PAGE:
Supplemental Material (available on CD with the book)
The Internet is a collection of networks throughout the world that agree to communicate using specific telecommunications protocols. But this definition doesn't describe what makes the Internet so exciting. The Internet can also be viewed in terms of the people who use it and the ways they communicate with each other to share information and ideas. It is also a place for people to do research, conduct business, and find information that may enrich their daily lives. The major difference between the Internet and other media, such as television, is that it is interactive and provides immediate feedback. We define the World Wide Web to be the collection of information available through the Internet.
Since the advent of graphical browsers like Netscape Navigator and Microsoft Internet Explorer, the hypertext environment on the Web has made it easy for people to access information by simply clicking on a hyperlink. These hyperlinks can connect the user to text files, programs, charts, graphical images, and digitized video and audio files. The possibilities seem endless, and the path you take is your own choice. A Uniform Resource Locator, or URL, represents each hyperlink. Web browsers use these URLs to specify the type of Internet service or protocol needed and the location of the item. For example, the URL for the Web page "POPClocks" (at the U.S. Census Bureau's Web site) is http://www.census.gov/main/www/popclock.html.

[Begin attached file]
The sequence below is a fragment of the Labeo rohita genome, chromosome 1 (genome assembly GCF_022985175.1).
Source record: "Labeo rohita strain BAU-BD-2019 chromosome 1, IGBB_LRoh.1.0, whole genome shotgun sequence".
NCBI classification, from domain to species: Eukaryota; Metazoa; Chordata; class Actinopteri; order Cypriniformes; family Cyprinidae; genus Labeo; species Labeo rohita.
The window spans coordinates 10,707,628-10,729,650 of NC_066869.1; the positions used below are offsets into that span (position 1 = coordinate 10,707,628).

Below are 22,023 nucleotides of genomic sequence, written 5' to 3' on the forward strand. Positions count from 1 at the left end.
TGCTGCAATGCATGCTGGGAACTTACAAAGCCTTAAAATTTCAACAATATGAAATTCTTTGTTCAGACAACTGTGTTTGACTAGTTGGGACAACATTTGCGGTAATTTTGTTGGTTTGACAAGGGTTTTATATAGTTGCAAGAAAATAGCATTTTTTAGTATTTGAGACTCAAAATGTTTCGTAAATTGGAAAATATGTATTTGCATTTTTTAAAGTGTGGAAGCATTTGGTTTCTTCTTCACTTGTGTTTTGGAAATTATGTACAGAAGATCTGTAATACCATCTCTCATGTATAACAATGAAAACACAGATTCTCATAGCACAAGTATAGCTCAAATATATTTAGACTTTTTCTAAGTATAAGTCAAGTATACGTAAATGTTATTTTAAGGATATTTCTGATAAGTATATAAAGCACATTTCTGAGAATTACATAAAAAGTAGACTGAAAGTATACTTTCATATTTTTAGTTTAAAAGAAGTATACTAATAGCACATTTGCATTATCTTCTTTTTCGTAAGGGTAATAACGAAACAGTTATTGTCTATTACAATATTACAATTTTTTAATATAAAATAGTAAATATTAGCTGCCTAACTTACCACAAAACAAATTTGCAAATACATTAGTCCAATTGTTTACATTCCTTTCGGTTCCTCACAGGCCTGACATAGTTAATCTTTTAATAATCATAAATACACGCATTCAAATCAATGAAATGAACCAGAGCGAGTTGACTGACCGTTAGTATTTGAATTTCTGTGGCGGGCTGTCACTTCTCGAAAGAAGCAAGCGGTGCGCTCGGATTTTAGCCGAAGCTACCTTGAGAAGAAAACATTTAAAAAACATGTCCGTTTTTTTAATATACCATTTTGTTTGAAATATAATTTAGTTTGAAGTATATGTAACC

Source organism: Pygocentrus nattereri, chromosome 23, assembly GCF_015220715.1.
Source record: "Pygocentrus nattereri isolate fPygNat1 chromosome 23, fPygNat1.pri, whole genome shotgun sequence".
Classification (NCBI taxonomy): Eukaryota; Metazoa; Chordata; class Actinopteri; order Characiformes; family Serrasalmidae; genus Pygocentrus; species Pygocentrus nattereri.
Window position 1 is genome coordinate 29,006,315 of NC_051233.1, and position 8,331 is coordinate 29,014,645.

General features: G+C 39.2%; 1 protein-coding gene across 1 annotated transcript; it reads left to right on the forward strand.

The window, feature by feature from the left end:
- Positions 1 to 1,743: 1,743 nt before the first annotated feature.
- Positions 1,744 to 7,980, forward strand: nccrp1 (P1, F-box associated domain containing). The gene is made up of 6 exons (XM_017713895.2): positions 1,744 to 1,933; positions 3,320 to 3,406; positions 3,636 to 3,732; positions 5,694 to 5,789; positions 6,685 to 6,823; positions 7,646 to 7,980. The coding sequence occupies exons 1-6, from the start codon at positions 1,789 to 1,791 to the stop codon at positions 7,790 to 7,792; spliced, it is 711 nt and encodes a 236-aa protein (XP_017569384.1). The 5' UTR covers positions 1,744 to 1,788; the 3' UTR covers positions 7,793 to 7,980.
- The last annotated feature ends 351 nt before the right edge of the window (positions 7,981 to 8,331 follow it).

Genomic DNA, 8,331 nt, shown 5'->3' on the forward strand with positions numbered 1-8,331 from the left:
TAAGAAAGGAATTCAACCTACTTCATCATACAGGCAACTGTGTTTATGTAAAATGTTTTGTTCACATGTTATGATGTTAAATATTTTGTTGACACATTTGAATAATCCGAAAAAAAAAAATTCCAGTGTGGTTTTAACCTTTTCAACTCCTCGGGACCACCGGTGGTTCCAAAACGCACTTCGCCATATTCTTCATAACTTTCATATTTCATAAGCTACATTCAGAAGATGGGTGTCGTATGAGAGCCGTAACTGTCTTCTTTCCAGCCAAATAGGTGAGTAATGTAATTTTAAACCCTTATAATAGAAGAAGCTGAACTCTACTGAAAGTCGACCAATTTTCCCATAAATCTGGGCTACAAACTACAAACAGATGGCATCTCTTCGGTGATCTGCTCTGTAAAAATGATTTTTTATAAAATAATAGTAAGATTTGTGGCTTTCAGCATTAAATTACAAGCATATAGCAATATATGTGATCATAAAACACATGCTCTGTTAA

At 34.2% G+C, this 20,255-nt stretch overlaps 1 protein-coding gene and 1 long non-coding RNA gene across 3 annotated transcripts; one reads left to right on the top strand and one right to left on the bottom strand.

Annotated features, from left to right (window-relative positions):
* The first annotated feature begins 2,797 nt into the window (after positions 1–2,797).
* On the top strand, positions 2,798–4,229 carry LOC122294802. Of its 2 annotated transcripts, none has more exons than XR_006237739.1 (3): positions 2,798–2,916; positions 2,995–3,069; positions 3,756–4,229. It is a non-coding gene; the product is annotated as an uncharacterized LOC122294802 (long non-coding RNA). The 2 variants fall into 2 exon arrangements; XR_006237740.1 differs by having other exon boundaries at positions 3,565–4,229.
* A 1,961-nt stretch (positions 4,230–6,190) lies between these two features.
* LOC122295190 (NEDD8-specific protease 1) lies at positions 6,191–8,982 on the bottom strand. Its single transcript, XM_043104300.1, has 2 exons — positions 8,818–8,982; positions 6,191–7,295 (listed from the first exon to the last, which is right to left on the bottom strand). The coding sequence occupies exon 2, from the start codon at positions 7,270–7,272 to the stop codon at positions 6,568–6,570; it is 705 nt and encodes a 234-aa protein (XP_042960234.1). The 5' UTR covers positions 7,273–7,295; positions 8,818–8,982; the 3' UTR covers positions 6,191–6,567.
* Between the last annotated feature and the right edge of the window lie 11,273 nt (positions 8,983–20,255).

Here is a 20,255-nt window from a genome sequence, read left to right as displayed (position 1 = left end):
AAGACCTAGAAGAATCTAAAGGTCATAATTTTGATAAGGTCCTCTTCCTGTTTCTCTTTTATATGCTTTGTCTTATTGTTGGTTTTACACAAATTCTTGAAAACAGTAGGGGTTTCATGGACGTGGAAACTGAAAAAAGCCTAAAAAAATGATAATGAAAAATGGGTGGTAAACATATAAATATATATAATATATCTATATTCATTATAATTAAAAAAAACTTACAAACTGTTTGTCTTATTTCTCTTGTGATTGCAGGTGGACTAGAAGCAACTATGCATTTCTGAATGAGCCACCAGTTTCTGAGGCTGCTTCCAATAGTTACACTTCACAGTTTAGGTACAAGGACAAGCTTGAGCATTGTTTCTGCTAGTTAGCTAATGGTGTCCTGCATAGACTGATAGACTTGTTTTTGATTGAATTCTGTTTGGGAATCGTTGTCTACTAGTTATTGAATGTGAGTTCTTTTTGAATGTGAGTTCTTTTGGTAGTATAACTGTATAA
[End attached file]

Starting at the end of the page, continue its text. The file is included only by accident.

You can access the Internet by having a direct connection from your computer
to a network. This is often the case when your company or campus has a
network installed in offices, classrooms, labs, or residence hall rooms.
To get connected to the Internet you'll need the proper device to connect
to your organization's network and (possibly) the IP address for your
computer and for a domain name system. Another way to connect to the Internet
is to use a modem to call an Internet service provider (ISP) and gain
access through a PPP (Point-to-Point Protocol) connection.
This material has been prepared to accompany the book "Learning to Use the Internet and the World Wide Web" (ISBN 1-887902-78-3) by Ernest Ackermann and Karen Hartman, and published by Franklin, Beedle and Associates, Incorporated, Wilsonville, OR. © 2002. No part of this may be reproduced, stored in a retrieval system, or transcribed without permission of the publisher.
Number of visits here since May 10, 2002.